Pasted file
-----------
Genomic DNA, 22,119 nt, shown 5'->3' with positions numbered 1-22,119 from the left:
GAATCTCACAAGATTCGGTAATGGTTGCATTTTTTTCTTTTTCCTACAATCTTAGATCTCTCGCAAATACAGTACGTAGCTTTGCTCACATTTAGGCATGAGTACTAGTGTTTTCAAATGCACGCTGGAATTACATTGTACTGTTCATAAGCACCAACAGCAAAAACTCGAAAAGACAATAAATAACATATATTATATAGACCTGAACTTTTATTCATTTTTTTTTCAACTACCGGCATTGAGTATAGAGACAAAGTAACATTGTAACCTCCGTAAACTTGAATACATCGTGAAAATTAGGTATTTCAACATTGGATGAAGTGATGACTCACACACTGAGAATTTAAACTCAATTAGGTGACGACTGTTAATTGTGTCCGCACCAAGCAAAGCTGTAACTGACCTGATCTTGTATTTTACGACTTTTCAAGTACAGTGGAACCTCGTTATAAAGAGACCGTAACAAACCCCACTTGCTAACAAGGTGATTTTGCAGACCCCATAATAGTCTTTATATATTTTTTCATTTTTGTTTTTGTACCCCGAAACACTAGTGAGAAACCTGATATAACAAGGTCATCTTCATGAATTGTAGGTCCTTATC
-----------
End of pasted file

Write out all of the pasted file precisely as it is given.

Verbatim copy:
Genomic DNA, 22,119 nt, shown 5'->3' with positions numbered 1-22,119 from the left:
GAATCTCACAAGATTCGGTAATGGTTGCATTTTTTTCTTTTTCCTACAATCTTAGATCTCTCGCAAATACAGTACGTAGCTTTGCTCACATTTAGGCATGAGTACTAGTGTTTTCAAATGCACGCTGGAATTACATTGTACTGTTCATAAGCACCAACAGCAAAAACTCGAAAAGACAATAAATAACATATATTATATAGACCTGAACTTTTATTCATTTTTTTTTCAACTACCGGCATTGAGTATAGAGACAAAGTAACATTGTAACCTCCGTAAACTTGAATACATCGTGAAAATTAGGTATTTCAACATTGGATGAAGTGATGACTCACACACTGAGAATTTAAACTCAATTAGGTGACGACTGTTAATTGTGTCCGCACCAAGCAAAGCTGTAACTGACCTGATCTTGTATTTTACGACTTTTCAAGTACAGTGGAACCTCGTTATAAAGAGACCGTAACAAACCCCACTTGCTAACAAGGTGATTTTGCAGACCCCATAATAGTCTTTATATATTTTTTCATTTTTGTTTTTGTACCCCGAAACACTAGTGAGAAACCTGATATAACAAGGTCATCTTCATGAATTGTAGGTCCTTATC